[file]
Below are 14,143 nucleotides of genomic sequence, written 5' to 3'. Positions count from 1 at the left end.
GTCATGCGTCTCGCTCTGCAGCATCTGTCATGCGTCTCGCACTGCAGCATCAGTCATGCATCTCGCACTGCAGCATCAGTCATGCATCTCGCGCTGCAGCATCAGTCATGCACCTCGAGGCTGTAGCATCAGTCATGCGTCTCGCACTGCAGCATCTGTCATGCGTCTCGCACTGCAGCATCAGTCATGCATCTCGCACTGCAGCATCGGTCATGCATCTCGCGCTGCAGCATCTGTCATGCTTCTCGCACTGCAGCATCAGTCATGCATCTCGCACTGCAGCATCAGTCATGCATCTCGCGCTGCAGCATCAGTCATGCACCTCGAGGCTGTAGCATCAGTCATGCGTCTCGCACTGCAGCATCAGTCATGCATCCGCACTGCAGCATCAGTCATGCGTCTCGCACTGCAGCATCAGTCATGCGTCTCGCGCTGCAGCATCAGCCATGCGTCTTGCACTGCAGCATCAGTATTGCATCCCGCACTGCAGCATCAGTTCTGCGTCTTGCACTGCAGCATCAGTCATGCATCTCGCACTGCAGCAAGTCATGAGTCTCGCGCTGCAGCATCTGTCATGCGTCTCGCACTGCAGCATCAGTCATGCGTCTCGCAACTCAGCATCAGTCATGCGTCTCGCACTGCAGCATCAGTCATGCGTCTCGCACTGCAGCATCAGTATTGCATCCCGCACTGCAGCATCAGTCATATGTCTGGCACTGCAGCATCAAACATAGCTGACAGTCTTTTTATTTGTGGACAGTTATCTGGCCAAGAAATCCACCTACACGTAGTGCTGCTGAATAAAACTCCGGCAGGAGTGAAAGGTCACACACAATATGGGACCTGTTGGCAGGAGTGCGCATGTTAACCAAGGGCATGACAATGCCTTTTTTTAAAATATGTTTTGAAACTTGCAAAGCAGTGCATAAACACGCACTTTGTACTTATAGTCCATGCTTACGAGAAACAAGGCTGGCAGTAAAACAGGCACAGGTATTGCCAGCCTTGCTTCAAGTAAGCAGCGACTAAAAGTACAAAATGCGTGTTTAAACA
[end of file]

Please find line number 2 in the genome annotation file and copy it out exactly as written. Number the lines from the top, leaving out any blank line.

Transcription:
GTCATGCGTCTCGCTCTGCAGCATCTGTCATGCGTCTCGCACTGCAGCATCAGTCATGCATCTCGCACTGCAGCATCAGTCATGCATCTCGCGCTGCAGCATCAGTCATGCACCTCGAGGCTGTAGCATCAGTCATGCGTCTCGCACTGCAGCATCTGTCATGCGTCTCGCACTGCAGCATCAGTCATGCATCTCGCACTGCAGCATCGGTCATGCATCTCGCGCTGCAGCATCTGTCATGCTTCTCGCACTGCAGCATCAGTCATGCATCTCGCACTGCAGCATCAGTCATGCATCTCGCGCTGCAGCATCAGTCATGCACCTCGAGGCTGTAGCATCAGTCATGCGTCTCGCACTGCAGCATCAGTCATGCATCCGCACTGCAGCATCAGTCATGCGTCTCGCACTGCAGCATCAGTCATGCGTCTCGCGCTGCAGCATCAGCCATGCGTCTTGCACTGCAGCATCAGTATTGCATCCCGCACTGCAGCATCAGTTCTGCGTCTTGCACTGCAGCATCAGTCATGCATCTCGCACTGCAGCAAGTCATGAGTCTCGCGCTGCAGCATCTGTCATGCGTCTCGCACTGCAGCATCAGTCATGCGTCTCGCAACTCAGCATCAGTCATGCGTCTCGCACTGCAGCATCAGTCATGCGTCTCGCACTGCAGCATCAGTATTGCATCCCGCACTGCAGCATCAGTCATATGTCTGGCACTGCAGCATCAAACATAGCTGACAGTCTTTTTATTTGTGGACAGTTATCTGGCCAAGAAATCCACCTACACGTAGTGCTGCTGAATAAAACTCCGGCAGGAGTGAAAGGTCACACACAATATGGGACCTGTTGGCAGGAGTGCGCATGTTAACCAAGGGCATGACAATGCCTTTTTTTAAAATATGTTTTGAAACTTGCAAAGCAGTGCATAAACACGCACTTTGTACTTATAGTCCATGCTTACGAGAAACAAGGCTGGCAGTAAAACAGGCACAGGTATTGCCAGCCTTGCTTCAAGTAAGCAGCGACTAAAAGTACAAAATGCGTGTTTAAACA